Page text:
Tinder has recently revealed that it is now ranking its users based on a ‘desirability’ algorithm. Megan Ward question’s the ethics of this decision, and the impact it will have on the Irish dating scene.
In the three years that have passed since its initial release in September 2012, the location-based and self-proclaimed ‘dating and social discovery’ app has seen one of the fastest growth rates in popularity that the social media world has seen. While apps like Facebook and Twitter existed for several years before gaining the massive user bases that they have today, within just two years Tinder was registering over 1 billion ‘swipes’ per day. CEO Sean Rad has stated that the main drive behind the app was the observation that “you feel more comfortable approaching people if you know that they want you to approach them”. From this idea Rad developed an app where users set certain filters (gender, age and radial distance) and then swipe left or right on the profiles presented to them. The perception of the app has changed with the growth of it. It is hard to find young, single people who haven’t used the app at one point or another, whether that was with serious intentions or just for an ego boost.
It’s widely accepted that the undeniable popularity of Tinder mainly comes from its simplicity, its ease of use and the ‘matching’ system. If you swipe right on somebody and they have either already swiped right on you or subsequently do so, it’s a match. Users who have matched then have the ability to exchange messages. If you swipe left on a person who has swiped right on you, they won’t find out that you have rejected them (although some would argue that at times it’s easy enough to work out that somebody hasn’t ‘liked’ you back). At the Web Summit that took place in Dublin last November, Rad announced that there would be a significant change in the algorithm used by Tinder to find potential matches for users. Fast Company have since revealed that Tinder is now ranking its users by ‘desirability’.
While the news is still relatively fresh, there have been comments made about the superficiality that such an algorithm promotes. However, it can be argued that superficiality is what Tinder is based on. Although there are certainly couples who met on Tinder, fell in love and are now in long term relationships, for the majority of users the purpose of the app is not to find somebody with a fantastic personality. The app in itself is almost totally based on aesthetics – you like somebody based on their photos.
Tinder has not completely explained how exactly the ‘desirability’ number is calculated, only briefly mentioning several factors that go into it and saying that it’s complicated and took two and a half months to build. Rad also stressed that in this case, ‘desirability’ is not necessarily a synonym for ‘attractiveness’. This seems a little contradictory at first, but any avid Tinder user will know that a left swipe does not necessarily mean you think the person is unnattractive. If somebody has a grainy picture, numerous group photos, or a weird bio, these factors can affect your swiping decision, and it seems the desirability algorithm aims to mark these profiles with a lower score. According to the initial report, the algorithm also factors in how many people swipe right on you, your photos (which calls into question whether there are real people working and looking at users’ photos), and your level of engagement. This last factor suggests that they are trying to steer Tinder towards being a more social app, as opposed to merely a game of swiping for fun. Tinder recently introduced the option to include work and education information on profiles, something that has had positive feedback as users feel that they are getting more ‘real’ matches and it’s easier to find people from your own university.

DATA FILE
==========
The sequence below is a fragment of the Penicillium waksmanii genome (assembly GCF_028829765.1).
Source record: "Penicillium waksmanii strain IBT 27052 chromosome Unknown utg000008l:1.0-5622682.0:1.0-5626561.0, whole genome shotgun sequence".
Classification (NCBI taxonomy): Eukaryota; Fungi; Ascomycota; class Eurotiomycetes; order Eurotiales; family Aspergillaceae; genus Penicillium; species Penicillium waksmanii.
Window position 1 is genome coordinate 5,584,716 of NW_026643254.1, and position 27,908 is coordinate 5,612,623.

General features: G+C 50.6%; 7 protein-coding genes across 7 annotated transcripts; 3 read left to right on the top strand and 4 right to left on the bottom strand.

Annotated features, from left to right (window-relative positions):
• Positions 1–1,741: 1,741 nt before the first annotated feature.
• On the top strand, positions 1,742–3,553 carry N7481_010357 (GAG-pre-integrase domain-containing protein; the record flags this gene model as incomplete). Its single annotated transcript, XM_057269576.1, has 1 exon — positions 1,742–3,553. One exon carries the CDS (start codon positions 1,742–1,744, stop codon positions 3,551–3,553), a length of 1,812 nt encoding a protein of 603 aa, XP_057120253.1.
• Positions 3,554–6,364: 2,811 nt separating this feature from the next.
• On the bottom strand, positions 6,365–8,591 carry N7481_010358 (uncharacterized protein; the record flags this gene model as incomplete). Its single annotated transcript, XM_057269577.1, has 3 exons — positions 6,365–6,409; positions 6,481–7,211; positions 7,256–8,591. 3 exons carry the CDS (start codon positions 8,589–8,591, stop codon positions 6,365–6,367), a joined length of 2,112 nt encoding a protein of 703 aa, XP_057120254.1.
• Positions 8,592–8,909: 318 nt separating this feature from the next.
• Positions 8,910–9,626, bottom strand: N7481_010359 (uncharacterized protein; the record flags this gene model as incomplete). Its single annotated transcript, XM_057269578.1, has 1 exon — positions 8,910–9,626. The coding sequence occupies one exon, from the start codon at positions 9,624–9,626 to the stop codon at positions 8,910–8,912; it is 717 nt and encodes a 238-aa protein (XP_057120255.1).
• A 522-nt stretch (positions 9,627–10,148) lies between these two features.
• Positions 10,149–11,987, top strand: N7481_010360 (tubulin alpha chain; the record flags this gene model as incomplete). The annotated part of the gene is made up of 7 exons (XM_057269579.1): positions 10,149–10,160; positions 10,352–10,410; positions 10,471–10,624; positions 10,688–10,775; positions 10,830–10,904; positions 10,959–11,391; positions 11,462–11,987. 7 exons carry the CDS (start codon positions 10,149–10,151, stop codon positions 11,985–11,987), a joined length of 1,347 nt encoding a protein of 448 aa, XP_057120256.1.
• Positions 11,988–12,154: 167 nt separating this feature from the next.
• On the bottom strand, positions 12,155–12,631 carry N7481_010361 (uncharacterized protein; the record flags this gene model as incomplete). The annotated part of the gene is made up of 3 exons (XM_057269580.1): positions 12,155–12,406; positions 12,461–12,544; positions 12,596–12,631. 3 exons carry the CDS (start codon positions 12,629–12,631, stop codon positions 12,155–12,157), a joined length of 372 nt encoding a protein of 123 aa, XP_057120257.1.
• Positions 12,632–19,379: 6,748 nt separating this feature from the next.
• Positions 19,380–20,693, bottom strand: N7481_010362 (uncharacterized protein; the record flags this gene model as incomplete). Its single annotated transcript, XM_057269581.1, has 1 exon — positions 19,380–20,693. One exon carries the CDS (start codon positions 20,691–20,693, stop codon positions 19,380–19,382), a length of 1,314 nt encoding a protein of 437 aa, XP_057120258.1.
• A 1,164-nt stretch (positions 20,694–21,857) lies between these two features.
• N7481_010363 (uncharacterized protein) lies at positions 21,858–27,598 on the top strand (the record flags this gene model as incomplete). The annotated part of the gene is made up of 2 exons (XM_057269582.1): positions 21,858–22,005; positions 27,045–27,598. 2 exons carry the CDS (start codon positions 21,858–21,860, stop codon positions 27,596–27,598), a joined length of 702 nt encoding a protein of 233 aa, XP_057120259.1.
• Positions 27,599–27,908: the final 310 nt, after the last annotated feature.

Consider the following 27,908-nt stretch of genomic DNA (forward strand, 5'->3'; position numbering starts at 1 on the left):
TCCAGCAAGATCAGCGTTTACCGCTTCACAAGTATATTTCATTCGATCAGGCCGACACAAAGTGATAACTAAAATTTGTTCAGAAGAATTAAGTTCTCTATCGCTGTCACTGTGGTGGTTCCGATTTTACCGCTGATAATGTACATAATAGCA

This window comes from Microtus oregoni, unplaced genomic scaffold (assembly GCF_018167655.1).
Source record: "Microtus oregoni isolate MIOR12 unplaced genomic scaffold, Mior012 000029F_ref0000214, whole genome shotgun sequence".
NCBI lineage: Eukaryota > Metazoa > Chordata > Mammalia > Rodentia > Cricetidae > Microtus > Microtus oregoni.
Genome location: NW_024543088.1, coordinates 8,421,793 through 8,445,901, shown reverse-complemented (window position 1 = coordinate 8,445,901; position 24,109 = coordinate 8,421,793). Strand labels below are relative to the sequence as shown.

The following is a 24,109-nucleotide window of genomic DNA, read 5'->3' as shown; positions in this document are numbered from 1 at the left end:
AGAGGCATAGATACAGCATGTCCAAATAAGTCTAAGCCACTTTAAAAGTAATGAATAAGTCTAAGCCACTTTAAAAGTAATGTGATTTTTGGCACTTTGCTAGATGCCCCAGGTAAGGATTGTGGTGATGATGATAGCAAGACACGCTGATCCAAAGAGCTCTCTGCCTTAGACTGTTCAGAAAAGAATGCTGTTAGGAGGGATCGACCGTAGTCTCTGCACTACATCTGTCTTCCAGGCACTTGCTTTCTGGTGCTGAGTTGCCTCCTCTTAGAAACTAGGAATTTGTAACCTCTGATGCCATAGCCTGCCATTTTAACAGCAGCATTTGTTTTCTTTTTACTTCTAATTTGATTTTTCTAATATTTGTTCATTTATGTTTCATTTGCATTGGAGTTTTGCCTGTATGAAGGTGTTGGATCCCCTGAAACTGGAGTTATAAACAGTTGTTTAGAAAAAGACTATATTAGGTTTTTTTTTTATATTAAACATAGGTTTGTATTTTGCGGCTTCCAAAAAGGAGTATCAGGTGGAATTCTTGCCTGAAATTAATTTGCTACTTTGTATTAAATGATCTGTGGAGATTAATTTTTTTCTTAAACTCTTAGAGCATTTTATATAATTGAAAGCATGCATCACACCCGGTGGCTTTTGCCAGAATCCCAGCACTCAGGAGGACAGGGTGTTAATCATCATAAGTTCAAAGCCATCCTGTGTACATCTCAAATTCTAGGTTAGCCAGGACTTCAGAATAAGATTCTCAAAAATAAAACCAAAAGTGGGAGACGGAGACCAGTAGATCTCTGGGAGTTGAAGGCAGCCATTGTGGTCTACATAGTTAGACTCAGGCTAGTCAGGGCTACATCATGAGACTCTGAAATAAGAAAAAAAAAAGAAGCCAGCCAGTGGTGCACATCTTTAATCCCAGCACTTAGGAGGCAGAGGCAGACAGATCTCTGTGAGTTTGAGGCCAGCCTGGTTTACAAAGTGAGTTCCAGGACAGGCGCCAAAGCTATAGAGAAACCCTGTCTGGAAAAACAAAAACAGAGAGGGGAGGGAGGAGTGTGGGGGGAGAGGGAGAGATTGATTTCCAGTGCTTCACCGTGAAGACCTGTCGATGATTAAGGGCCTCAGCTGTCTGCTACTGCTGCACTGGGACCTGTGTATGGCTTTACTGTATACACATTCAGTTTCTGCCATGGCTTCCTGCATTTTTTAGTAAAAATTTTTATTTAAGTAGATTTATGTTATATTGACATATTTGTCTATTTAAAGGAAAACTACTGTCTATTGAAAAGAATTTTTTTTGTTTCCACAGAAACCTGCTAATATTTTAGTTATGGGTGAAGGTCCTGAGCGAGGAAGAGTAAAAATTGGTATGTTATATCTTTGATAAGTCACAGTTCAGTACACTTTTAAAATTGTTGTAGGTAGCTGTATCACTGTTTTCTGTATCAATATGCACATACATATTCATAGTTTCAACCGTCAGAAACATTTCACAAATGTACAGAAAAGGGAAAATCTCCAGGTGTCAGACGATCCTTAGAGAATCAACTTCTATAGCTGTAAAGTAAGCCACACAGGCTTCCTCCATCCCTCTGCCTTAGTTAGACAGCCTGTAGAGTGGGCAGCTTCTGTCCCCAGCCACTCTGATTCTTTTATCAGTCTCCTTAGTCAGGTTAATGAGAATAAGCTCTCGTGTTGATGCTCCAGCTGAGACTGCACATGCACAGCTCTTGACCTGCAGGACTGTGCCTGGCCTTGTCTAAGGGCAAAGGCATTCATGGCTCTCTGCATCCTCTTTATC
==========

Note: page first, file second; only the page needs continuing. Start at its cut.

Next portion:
An interesting point to note about Tinder itself is that it shies away from labelling itself a dating app, instead stating that it aims to be a place for people to connect. It’s true that there are people who genuinely try to use it to make new friends – particularly when they are new to an area. Stellar magazine recently published an article about a woman who got tired of her female friends having conflicting schedules or being too tired to go out so set her search filters to female and found other women who were interested in making friends.
Some have questioned the ethics of this algorithm, as what Tinder seems to be doing is matching attractive people with other attractive people, average people with other average people, and so on. However, the wider response to this has been fairly indifferent, as many users already had suspicions or assumed that there was an algorithm in place to get more matches for more conventionally attractive people. Another reason for this indifference is that in general, people don’t look upon Tinder as a serious dating app that will find them romance. There are various other dating sites that came before Tinder which specifically have the intention of creating romance between users. It’s yet to be seen what effect this could have on the dating scene in Ireland, if any at all. Is this a leap forward in dating technology, or is it just another boost for superficiality?